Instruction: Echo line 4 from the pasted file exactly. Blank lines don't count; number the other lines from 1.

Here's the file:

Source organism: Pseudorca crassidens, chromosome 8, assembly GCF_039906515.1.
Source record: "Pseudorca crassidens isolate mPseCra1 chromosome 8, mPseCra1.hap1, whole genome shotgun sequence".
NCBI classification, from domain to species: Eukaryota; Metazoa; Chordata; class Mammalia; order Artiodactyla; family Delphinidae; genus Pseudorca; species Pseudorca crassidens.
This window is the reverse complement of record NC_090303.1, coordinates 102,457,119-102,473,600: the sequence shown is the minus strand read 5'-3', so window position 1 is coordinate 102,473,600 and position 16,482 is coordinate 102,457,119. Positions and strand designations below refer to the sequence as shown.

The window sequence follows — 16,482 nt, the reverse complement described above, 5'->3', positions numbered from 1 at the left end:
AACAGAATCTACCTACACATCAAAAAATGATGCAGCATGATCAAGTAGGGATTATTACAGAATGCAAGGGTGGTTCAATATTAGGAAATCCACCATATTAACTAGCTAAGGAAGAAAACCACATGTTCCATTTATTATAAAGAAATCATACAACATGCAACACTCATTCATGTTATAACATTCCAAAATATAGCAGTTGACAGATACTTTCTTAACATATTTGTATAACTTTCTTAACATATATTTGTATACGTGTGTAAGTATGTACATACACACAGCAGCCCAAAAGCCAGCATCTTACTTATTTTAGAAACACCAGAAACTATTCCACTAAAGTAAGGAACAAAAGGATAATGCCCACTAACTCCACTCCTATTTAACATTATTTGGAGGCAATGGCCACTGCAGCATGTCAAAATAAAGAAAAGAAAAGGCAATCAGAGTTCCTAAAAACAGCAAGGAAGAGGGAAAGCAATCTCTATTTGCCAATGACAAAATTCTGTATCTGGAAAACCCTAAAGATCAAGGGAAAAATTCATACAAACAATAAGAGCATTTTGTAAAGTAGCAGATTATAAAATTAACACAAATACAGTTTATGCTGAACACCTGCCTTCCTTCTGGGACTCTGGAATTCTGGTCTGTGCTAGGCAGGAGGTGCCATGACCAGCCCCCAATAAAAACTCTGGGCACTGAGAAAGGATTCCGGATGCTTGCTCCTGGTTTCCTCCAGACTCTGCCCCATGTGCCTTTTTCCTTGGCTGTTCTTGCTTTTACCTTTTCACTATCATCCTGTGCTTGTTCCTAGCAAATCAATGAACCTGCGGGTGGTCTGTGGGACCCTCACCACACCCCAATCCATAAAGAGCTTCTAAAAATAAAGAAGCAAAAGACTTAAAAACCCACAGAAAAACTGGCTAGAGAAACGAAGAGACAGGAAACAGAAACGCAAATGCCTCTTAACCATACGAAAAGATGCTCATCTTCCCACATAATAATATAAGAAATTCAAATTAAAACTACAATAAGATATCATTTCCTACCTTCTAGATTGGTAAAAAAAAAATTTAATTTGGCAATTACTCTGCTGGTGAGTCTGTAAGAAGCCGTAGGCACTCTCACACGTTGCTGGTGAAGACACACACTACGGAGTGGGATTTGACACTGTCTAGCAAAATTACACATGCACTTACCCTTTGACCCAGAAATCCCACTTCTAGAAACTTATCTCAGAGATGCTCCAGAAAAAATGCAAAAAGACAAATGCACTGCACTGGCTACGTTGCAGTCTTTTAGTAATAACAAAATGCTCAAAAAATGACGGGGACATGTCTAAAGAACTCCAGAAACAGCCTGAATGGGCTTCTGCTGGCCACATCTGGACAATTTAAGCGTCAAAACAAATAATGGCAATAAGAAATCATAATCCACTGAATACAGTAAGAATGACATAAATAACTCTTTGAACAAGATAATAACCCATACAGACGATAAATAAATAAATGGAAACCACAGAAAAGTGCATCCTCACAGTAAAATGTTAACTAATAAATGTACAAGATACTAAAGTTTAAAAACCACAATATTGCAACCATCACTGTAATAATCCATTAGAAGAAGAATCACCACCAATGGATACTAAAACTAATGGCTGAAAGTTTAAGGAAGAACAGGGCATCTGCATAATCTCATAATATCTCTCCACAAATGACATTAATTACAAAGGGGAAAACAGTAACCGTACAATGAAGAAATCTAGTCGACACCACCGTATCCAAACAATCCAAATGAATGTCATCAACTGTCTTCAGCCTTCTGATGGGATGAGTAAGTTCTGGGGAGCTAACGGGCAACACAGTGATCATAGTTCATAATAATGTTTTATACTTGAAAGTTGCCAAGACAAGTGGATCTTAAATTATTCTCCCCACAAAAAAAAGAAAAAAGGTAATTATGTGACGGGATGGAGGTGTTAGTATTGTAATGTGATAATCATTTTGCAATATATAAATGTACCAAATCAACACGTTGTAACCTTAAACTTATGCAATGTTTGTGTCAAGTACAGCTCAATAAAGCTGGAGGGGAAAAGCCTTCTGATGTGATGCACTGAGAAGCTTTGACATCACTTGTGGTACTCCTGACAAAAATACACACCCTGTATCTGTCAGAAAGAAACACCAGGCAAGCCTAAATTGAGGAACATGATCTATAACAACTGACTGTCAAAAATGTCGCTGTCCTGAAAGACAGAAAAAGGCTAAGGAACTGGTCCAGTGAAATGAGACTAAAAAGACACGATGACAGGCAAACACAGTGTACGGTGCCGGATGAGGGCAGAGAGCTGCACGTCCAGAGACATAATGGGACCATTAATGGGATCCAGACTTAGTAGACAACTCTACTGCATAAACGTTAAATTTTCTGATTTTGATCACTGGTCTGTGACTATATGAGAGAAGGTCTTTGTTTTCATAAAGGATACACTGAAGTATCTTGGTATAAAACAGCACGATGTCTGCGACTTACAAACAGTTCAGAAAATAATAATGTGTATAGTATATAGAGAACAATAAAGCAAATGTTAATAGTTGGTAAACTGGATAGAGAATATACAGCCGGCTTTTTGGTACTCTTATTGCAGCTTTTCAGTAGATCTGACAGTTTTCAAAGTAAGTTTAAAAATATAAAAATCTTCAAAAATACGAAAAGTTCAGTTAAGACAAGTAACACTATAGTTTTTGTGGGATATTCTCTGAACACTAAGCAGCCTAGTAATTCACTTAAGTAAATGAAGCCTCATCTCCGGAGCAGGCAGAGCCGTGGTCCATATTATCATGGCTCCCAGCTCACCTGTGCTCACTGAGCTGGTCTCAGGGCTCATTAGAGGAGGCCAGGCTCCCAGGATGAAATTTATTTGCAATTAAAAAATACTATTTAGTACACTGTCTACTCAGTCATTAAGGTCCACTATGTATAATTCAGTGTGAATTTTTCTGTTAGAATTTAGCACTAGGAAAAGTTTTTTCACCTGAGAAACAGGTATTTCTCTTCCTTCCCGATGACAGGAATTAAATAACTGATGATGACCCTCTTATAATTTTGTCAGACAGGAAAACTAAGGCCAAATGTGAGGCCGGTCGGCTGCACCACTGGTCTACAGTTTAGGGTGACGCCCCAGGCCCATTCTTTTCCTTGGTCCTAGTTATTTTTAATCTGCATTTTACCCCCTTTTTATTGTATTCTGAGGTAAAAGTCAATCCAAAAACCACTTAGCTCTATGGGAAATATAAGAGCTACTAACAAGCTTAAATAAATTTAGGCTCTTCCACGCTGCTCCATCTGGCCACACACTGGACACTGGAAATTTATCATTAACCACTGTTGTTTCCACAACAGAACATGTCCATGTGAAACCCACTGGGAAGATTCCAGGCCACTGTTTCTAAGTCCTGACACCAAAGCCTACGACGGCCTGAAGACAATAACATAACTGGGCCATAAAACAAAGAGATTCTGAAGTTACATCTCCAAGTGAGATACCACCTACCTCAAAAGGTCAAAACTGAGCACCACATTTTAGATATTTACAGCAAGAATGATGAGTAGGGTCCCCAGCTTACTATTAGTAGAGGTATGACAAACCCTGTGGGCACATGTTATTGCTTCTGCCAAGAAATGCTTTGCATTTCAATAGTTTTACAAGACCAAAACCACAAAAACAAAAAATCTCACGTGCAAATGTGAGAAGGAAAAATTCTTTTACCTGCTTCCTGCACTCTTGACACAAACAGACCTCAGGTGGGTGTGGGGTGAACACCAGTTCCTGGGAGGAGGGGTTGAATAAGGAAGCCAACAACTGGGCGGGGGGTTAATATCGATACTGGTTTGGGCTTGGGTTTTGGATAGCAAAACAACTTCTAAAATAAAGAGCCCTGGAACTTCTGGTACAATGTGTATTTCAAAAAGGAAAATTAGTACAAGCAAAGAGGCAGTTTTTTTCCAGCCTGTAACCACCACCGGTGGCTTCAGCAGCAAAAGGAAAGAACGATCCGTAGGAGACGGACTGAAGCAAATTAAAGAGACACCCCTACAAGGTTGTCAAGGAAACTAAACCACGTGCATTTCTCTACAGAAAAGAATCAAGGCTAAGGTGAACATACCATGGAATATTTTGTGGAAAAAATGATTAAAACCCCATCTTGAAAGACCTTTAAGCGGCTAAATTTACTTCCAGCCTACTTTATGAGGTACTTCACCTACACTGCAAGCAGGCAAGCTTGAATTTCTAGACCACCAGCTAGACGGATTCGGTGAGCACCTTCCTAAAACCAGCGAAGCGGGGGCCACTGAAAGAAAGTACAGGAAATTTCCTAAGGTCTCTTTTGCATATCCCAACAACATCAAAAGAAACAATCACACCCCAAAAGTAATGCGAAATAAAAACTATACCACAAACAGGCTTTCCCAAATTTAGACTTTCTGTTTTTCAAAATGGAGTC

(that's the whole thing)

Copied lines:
This window is the reverse complement of record NC_090303.1, coordinates 102,457,119-102,473,600: the sequence shown is the minus strand read 5'-3', so window position 1 is coordinate 102,473,600 and position 16,482 is coordinate 102,457,119. Positions and strand designations below refer to the sequence as shown.